Orangeburg, also known as the Garden City, is 37 miles southeast of Columbia, the state’s capital. One of the city’s major industries is manufacturing, including Kimlor Mills Inc., which designs and makes bedding and other home textiles. Orangeburg businesses have above-average revenue and a significant percentage of them have paid employees. In addition, the Orangeburg County Chamber of Commerce and the Orangeburg County Development Commission offer incentives to promote a business-friendly environment and attract future businesses.
8. North Charleston
This city is the third largest in South Carolina and the location of major manufacturing companies, including a Boeing Co. plant for the 787 Dreamliner. It is also the state’s leader in retail sales, generating over $6 billion each year. Businesses in North Charleston make average revenues of $2,252,910. The Charleston Metro Chamber of Commerce supports a healthy business climate, while the City of North Charleston provides business initiatives to help finance new and growing businesses.
9. Fort Mill
This small, suburban community has been making strong efforts to stimulate economic growth and improve its business climate. Situated at the border of the Carolinas, Fort Mill businesses benefit from its small-town charm as well as opportunities in neighboring Charlotte, North Carolina. Fort Mill’s York County Regional Chamber of Commerce annually generates industry and business development worth an average of $200 million. A Charlotte-based financial advisory company, LPL Financial, which was attracted by incentives and grants that North Carolina could not match, plans to relocate about 1,000 employees to Fort Mill.
This city, a few miles from Greenville, offers an atmosphere that’s particularly inviting for businesses. Along with the Greater Mauldin Chamber of Commerce, the city partners with Greenville Area Development Corp. to create a hospitable and pro-business environment for new entrepreneurs and existing businesses. One success story, Moonstruck Specialty, a boutique selling women’s apparel, also donates to local schools and charities. Mauldin has an unemployment rate of 4.5%, and businesses here make average revenues of $1,817,520 annually.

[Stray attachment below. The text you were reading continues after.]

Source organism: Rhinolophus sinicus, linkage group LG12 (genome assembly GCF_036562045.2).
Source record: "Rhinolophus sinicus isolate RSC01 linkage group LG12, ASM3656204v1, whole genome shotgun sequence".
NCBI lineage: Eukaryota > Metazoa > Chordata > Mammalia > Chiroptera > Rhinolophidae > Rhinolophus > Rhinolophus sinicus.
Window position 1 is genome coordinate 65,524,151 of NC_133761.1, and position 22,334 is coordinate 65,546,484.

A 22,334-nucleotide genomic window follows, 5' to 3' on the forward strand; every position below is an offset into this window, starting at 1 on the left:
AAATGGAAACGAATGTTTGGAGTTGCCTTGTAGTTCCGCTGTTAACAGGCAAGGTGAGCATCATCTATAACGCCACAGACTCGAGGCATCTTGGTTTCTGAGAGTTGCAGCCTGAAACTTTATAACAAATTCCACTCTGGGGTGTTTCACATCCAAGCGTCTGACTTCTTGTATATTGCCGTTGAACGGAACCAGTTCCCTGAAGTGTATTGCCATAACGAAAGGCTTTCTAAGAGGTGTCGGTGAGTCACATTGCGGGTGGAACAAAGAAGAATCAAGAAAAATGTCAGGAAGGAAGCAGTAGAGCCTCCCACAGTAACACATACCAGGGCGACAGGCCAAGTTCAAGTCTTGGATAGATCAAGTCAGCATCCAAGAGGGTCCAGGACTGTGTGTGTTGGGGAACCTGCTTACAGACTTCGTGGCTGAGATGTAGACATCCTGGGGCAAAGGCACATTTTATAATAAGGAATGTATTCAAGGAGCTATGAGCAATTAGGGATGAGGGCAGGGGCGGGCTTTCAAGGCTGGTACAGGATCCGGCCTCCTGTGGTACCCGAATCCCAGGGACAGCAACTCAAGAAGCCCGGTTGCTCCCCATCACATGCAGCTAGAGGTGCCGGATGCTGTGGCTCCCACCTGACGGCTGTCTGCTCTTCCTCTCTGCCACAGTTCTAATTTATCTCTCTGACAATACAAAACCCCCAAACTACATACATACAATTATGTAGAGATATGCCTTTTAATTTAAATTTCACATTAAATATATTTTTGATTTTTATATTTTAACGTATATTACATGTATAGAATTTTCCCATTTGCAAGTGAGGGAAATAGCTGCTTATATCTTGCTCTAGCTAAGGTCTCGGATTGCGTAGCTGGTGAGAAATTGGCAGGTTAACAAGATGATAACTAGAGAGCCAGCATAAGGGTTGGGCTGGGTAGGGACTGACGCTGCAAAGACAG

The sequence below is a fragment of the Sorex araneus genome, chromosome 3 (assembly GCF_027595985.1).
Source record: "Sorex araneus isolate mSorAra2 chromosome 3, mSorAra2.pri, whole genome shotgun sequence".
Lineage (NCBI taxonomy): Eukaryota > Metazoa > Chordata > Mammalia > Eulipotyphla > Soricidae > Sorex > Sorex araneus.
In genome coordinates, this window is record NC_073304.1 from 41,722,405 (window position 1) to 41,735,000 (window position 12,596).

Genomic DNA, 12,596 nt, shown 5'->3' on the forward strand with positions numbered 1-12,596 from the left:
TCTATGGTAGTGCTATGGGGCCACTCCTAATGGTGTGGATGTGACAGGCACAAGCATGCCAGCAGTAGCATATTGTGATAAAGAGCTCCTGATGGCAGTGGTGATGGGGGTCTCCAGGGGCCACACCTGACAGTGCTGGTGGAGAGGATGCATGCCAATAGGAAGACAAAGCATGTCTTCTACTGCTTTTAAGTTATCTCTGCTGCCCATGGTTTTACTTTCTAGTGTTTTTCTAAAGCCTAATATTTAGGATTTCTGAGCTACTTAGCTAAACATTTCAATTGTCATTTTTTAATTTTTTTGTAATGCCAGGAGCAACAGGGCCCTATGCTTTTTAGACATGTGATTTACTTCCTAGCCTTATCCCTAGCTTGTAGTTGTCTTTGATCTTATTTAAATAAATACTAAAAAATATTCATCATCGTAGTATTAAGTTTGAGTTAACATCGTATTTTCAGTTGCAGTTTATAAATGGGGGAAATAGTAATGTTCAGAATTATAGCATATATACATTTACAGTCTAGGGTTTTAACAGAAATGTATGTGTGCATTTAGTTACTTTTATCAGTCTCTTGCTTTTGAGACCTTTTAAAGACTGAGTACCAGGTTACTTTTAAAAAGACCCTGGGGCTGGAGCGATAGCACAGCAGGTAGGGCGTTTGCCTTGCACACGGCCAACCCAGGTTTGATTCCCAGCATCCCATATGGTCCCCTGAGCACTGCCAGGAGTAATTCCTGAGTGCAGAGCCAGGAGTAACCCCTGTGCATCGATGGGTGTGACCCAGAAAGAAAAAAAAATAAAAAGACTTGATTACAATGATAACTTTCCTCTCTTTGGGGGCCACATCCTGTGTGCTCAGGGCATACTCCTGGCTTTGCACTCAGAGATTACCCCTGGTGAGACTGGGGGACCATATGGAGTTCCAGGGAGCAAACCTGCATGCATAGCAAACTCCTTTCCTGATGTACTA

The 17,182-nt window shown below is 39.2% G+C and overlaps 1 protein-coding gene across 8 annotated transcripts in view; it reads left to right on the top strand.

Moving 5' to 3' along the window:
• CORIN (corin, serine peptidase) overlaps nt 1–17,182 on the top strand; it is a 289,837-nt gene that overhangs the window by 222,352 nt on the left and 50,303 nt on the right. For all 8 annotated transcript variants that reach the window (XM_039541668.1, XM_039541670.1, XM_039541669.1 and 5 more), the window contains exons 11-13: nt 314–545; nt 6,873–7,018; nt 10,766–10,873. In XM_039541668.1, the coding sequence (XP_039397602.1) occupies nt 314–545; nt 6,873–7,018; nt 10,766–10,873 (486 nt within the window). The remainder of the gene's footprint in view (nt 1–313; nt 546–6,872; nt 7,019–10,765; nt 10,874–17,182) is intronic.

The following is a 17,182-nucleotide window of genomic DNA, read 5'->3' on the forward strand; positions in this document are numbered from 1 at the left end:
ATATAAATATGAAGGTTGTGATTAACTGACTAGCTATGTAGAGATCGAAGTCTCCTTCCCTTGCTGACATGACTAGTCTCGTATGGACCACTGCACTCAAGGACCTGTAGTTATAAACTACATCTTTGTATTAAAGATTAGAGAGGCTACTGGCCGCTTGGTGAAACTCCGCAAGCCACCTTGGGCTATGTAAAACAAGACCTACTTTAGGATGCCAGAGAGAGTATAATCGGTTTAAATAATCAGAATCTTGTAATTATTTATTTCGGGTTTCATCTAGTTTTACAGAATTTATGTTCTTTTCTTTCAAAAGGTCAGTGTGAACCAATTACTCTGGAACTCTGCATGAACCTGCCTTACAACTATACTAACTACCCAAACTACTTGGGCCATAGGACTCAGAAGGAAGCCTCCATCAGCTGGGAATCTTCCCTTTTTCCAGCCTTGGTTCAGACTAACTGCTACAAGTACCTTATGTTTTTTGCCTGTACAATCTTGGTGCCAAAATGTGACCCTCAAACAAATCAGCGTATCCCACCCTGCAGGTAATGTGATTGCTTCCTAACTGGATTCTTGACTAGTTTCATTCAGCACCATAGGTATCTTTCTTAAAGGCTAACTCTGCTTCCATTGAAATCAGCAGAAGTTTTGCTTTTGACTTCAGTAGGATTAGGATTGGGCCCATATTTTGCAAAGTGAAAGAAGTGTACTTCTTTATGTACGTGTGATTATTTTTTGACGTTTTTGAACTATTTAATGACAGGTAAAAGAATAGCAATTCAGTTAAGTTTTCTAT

We analyzed places with a population over 7,000 and with 500 or more business, but we excluded places that lacked data. We calculated the score for each location with the following criteria:
Business climate, 65% of the overall score, is based on three metrics from the U.S. Census Bureau’s Survey of Business Owners.
Average revenue of businesses is 20% of the score. A higher average contributed to a higher score.
Percentage of businesses with paid employees is 25% of the score. A higher percentage contributed to a higher score.
Businesses per 100 people is 20% of the score. A higher number contributed to a higher score.
Local economic health, 35% of the overall score, is based on three metrics from the U.S. Census Bureau’s American Community Survey.
Median annual income is 10% of the score. A higher median income contributed to a higher score.
Median annual housing costs are 10% of the score. Lower median costs contributed to a higher score.
Unemployment rate for residents over 16 years old is 15% of the score. A lower rate contributed to a higher score.
Update: A link in earlier versions of the methodology has been changed.
Myrtle Beach, South Carolina, image via iStock.